There's also a a page for volume three, The Well of Shades, due about now in Australia, next year in the US and UK.
Amazon has the Publishers Weekly review: "Skilled world-building and characterization set Marillier's historical fantasy at the head of the pack."
Modesitt, L. E. Jr. :
(Tor 0-765-31647-1, $27.95, 540pp, hardcover, November 2006, jacket art Raymond Swanland)
Fantasy novel, sixth and concluding volume in the Corean Chronicles following Legacies (2002), Darknesses (2003), Scepters (2004), Alector's Choice (2005), and Cadmian's Choice (2006).
Modesitt's website has this page for the series, with descriptions of the earlier books.
Amazon has the Publishers Weekly and Booklist reviews -- both starred. PW says the book "brings the fantasy saga to a thunderous, satisfying climax", while Booklist concludes "The characters have become more fascinating with each novel; moreover, this one includes even more action than either of its predecessors, Alector's Choice (2005) and Cadmian's Choice (2006), which contributes mightily to bringing the adventures of Dainyl, Alector of Corus, and Mykel, an officer in the native military corps, to a stunning conclusion while leaving enough unanswered questions for many more Corean stories."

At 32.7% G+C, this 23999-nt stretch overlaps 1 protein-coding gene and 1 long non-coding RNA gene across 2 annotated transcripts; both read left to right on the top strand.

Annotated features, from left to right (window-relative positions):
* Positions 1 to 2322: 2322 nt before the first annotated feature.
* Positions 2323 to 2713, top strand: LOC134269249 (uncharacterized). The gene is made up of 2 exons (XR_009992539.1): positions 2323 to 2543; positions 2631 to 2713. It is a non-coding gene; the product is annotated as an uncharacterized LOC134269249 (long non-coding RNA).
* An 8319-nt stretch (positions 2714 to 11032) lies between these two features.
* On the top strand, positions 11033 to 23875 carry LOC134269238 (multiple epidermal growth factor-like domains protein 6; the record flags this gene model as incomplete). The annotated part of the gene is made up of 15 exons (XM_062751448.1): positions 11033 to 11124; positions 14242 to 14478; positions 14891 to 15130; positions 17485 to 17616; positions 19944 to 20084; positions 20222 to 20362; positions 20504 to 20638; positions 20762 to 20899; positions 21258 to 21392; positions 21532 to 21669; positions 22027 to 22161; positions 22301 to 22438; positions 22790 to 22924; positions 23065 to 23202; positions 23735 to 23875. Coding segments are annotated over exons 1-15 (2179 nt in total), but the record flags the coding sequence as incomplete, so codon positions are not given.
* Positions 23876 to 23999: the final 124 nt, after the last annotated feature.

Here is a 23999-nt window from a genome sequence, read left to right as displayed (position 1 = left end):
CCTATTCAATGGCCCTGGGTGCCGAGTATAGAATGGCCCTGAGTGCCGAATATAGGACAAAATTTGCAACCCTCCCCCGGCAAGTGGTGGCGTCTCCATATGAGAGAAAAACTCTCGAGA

SF novel about an explorer on Mars who discovers an ancient ruin and answers to great mysteries via an alien vampire named Andru.
This is volume two of the "Children of The Dragon" series, a prequel to earlier Destiny's Forge published earlier this year.
The publisher's site has this description and a preview with an excerpt.
Palmatier, Joshua :
The Cracked Throne
(DAW 0-7564-0403-7, $24.95, 436pp, hardcover, November 2006, jacket painting Steve Stone)
Fantasy novel, follow-up to the author's first novel The Skewed Thrown (January 2006), about a young girl with supernatural ability in the decadent city of Amenkor.